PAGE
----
This study assessed patients implanted with quadripolar DBS leads with 1.5 mm spacing between adjacent contacts. Newer devices can employ leads with smaller spacing between contacts, including those with directional and multiple independent current control.16 These capabilities carry a much greater programming complexity. Clinician aids that employ lead localisation to assist programming have been developed.1–3 12 Such methods require expert image acquisition and analysis, and accounting for the orientation of directional electrodes is challenging.17 Beta oscillations have also been explored to guide programming in directional leads.4 5 However, in this study, we found that ERNA was more predictive of the clinician-chosen contact compared with both anatomy and beta oscillations. While the performance of ERNA in narrow spaced electrodes needs to be assessed, we found a promising spatial resolution with a large power gradient between the first-ranked and remaining contacts. Our study raises the potential that ERNA, captured by intraoperative recording systems or even next-generation implantable pulse generators, could be developed to assist programming.

Ethics statements

Patient consent for publication

Ethics approval

The study was approved by the St Vincent’s Public (HREC-D 071/14), St Vincent’s Private (R0236-15), Austin (SSA/15/Austin/266) and Cabrini (02-15-02-16) Human Research Ethics Committees. Participants gave informed consent to participate in the study before taking part.

References

Footnotes

  • Contributors SSX was involved with the conception, organisation and execution of the research project, the statistical analysis and the writing of the first draft of the manuscript. W-LL was involved in the organisation and execution of the research project and the statistical analysis and drafting, review and critique of the manuscript. TP was involved in the organisation and execution of the research project and review and critique of the manuscript. NCS was involved in the conception, organisation and execution of the research project and the review and critique of the manuscript. KJB was involved in the organisation and execution of the research project and the review and critique of the manuscript. HJM was involved in the organisation and execution of the research project and the review and critique of the manuscript. WT was involved in the conception, organisation and execution of the research project and the review and critique of the manuscript.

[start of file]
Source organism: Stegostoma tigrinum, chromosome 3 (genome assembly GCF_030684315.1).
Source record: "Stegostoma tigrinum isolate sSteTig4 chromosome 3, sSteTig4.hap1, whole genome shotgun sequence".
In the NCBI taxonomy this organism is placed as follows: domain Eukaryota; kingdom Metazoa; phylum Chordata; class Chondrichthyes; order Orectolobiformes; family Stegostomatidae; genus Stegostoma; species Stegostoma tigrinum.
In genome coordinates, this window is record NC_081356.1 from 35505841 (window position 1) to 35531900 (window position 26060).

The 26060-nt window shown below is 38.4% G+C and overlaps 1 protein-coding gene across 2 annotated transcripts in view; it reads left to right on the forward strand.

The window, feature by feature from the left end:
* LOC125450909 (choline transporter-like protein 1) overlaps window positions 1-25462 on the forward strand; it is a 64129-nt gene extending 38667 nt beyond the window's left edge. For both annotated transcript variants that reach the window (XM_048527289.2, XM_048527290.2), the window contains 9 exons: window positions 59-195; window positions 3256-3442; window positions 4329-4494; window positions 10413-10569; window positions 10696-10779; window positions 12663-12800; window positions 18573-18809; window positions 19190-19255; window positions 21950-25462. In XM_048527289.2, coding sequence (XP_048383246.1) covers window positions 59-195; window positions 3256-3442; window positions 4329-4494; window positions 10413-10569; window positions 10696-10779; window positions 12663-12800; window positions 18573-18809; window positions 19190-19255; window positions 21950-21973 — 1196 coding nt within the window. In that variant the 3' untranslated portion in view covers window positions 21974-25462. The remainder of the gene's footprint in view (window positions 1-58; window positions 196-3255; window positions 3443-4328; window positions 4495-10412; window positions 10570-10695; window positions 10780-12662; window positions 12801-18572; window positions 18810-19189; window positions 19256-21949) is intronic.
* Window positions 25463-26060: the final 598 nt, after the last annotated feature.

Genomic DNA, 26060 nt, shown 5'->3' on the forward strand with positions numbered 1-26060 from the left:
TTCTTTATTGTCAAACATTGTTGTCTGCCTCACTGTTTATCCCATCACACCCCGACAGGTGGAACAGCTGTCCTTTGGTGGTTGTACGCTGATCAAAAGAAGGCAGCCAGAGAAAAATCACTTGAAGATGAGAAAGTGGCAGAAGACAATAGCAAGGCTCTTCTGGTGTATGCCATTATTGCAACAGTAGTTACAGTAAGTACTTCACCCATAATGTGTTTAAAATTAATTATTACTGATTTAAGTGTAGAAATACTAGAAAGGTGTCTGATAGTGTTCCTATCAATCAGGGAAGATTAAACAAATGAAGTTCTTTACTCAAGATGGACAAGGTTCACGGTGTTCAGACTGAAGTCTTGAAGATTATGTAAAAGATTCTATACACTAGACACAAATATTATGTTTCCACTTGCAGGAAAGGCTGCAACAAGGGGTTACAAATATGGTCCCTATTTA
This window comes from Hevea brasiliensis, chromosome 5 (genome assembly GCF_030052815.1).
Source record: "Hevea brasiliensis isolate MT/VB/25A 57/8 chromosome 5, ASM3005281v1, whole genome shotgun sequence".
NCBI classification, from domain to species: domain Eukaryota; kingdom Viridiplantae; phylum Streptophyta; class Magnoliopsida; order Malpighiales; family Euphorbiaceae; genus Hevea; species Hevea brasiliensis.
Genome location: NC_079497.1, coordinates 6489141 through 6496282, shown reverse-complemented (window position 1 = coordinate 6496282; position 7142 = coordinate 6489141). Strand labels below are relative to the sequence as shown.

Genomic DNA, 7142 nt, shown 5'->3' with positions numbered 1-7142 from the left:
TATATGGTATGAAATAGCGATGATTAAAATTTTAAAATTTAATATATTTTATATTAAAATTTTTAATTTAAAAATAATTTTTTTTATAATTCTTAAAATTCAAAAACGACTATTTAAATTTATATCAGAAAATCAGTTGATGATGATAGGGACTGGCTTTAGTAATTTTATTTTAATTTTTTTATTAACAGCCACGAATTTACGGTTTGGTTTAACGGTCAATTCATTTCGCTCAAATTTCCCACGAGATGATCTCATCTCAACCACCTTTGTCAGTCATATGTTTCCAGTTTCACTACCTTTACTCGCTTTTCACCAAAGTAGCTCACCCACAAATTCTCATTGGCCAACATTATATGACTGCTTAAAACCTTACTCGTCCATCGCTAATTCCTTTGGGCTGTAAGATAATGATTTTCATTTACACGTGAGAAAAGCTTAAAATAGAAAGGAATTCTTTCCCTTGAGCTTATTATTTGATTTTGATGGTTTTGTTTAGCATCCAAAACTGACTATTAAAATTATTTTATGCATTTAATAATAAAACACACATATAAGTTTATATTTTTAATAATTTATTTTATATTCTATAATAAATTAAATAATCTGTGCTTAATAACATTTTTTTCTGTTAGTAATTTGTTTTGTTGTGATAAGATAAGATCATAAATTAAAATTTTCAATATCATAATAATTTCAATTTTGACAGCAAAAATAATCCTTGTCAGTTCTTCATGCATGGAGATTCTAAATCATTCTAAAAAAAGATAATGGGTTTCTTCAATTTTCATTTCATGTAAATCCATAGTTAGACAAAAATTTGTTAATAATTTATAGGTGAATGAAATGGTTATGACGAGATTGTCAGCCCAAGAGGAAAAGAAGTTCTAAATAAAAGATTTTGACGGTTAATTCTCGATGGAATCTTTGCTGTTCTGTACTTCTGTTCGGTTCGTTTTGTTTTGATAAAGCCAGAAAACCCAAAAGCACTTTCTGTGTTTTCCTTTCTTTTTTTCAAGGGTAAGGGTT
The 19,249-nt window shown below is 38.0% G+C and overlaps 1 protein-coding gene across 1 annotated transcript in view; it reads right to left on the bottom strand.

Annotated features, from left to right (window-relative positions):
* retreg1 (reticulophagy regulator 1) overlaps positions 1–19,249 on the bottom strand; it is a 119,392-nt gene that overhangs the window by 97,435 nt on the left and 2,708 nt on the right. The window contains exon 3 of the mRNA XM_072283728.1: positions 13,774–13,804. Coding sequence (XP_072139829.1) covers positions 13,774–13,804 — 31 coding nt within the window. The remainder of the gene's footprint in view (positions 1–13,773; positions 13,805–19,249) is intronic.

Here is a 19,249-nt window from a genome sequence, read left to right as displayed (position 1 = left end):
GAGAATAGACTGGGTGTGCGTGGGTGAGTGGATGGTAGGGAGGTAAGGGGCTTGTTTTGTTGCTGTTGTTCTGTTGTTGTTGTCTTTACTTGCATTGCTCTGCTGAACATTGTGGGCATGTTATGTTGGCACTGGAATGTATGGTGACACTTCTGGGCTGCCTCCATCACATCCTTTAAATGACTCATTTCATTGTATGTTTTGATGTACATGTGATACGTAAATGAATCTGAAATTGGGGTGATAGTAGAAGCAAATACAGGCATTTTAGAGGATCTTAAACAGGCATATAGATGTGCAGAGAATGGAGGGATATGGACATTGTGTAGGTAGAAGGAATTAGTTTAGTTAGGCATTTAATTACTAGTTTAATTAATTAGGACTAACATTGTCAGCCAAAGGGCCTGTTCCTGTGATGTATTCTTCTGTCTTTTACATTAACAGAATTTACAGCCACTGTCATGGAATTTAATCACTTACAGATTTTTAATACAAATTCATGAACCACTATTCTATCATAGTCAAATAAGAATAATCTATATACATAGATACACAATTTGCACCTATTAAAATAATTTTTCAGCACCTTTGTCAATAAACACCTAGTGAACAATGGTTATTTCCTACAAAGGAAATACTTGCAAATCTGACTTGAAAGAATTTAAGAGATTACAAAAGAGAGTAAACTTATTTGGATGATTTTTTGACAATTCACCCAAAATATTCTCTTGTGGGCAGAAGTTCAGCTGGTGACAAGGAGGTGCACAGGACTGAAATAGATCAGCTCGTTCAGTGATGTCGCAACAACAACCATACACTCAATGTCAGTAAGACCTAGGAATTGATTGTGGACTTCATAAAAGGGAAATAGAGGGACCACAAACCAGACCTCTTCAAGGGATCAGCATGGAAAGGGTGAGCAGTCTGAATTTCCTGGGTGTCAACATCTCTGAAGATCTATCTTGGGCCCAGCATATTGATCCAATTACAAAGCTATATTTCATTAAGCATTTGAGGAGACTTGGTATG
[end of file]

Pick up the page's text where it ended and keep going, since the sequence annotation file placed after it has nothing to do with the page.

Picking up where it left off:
• Funding This study was funded through the National Health and Medical Research Council (Development grant number 1177815, project grant number 1 103 238 (Bionics Institute), post graduate scholarship number 1 133 295 (SS.X)), St Vincent’s Hospital Research Endowment Fund and Colonial Foundation. WT is also supported through Lions International. All authors affiliated with the Bionics Institute acknowledge the support it receives from the Victorian Government through its operational infrastructure programme.

  • Competing interests SSX holds options in DBS Technologies Pty Ltd. W-LL has no relevant financial disclosures. TP receives consulting fees and holds options in DBS Technologies Pty Ltd and is a named inventor on related patents, which are assigned to DBS Technologies Pty Ltd. NCS is a named inventor on related patents, which are assigned to DBS Technologies Pty Ltd. KJB, HJM and WT are co-founders and hold shares and options in DBS Technologies Pty Ltd which plans to commercialise the use of neuronal signals to improve DBS. KJB, HJM and WT are also named inventors on related patents, which are assigned to DBS Technologies Pty Ltd.

  • Provenance and peer review Not commissioned; externally peer reviewed.

  • Supplemental material This content has been supplied by the author(s). It has not been vetted by BMJ Publishing Group Limited (BMJ) and may not have been peer-reviewed. Any opinions or recommendations discussed are solely those of the author(s) and are not endorsed by BMJ. BMJ disclaims all liability and responsibility arising from any reliance placed on the content. Where the content includes any translated material, BMJ does not warrant the accuracy and reliability of the translations (including but not limited to local regulations, clinical guidelines, terminology, drug names and drug dosages), and is not responsible for any error and/or omissions arising from translation and adaptation or otherwise.